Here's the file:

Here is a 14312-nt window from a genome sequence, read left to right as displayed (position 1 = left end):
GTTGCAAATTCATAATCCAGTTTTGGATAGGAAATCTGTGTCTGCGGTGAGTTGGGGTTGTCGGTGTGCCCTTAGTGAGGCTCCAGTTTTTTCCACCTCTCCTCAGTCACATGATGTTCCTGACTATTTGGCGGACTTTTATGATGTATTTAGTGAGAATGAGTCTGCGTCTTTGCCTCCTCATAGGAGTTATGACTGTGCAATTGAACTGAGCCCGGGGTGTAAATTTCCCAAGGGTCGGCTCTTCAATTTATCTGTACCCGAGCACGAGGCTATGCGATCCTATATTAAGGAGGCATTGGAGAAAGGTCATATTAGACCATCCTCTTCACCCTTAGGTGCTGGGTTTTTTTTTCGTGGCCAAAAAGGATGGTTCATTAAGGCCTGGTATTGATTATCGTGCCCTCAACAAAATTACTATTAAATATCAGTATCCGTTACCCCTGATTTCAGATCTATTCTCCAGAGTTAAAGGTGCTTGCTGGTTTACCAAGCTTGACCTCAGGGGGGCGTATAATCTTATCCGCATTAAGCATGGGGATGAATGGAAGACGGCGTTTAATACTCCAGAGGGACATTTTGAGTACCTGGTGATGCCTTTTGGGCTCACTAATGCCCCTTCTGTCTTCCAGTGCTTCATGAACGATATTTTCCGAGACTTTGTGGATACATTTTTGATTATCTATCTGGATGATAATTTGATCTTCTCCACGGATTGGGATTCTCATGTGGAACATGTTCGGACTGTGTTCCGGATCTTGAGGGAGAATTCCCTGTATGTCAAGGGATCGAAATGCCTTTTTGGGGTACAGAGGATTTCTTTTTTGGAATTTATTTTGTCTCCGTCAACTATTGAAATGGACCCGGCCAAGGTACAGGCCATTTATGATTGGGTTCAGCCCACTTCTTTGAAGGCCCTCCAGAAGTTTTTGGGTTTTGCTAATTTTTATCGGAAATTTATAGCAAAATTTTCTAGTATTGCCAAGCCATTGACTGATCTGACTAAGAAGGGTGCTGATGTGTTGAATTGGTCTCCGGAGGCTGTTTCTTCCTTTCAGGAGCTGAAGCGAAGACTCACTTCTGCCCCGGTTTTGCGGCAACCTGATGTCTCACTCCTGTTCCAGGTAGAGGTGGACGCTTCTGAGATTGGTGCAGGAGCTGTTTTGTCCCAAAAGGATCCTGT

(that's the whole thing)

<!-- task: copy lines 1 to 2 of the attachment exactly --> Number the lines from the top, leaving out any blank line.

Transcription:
Here is a 14312-nt window from a genome sequence, read left to right as displayed (position 1 = left end):
GTTGCAAATTCATAATCCAGTTTTGGATAGGAAATCTGTGTCTGCGGTGAGTTGGGGTTGTCGGTGTGCCCTTAGTGAGGCTCCAGTTTTTTCCACCTCTCCTCAGTCACATGATGTTCCTGACTATTTGGCGGACTTTTATGATGTATTTAGTGAGAATGAGTCTGCGTCTTTGCCTCCTCATAGGAGTTATGACTGTGCAATTGAACTGAGCCCGGGGTGTAAATTTCCCAAGGGTCGGCTCTTCAATTTATCTGTACCCGAGCACGAGGCTATGCGATCCTATATTAAGGAGGCATTGGAGAAAGGTCATATTAGACCATCCTCTTCACCCTTAGGTGCTGGGTTTTTTTTTCGTGGCCAAAAAGGATGGTTCATTAAGGCCTGGTATTGATTATCGTGCCCTCAACAAAATTACTATTAAATATCAGTATCCGTTACCCCTGATTTCAGATCTATTCTCCAGAGTTAAAGGTGCTTGCTGGTTTACCAAGCTTGACCTCAGGGGGGCGTATAATCTTATCCGCATTAAGCATGGGGATGAATGGAAGACGGCGTTTAATACTCCAGAGGGACATTTTGAGTACCTGGTGATGCCTTTTGGGCTCACTAATGCCCCTTCTGTCTTCCAGTGCTTCATGAACGATATTTTCCGAGACTTTGTGGATACATTTTTGATTATCTATCTGGATGATAATTTGATCTTCTCCACGGATTGGGATTCTCATGTGGAACATGTTCGGACTGTGTTCCGGATCTTGAGGGAGAATTCCCTGTATGTCAAGGGATCGAAATGCCTTTTTGGGGTACAGAGGATTTCTTTTTTGGAATTTATTTTGTCTCCGTCAACTATTGAAATGGACCCGGCCAAGGTACAGGCCATTTATGATTGGGTTCAGCCCACTTCTTTGAAGGCCCTCCAGAAGTTTTTGGGTTTTGCTAATTTTTATCGGAAATTTATAGCAAAATTTTCTAGTATTGCCAAGCCATTGACTGATCTGACTAAGAAGGGTGCTGATGTGTTGAATTGGTCTCCGGAGGCTGTTTCTTCCTTTCAGGAGCTGAAGCGAAGACTCACTTCTGCCCCGGTTTTGCGGCAACCTGATGTCTCACTCCTGTTCCAGGTAGAGGTGGACGCTTCTGAGATTGGTGCAGGAGCTGTTTTGTCCCAAAAGGATCCTGT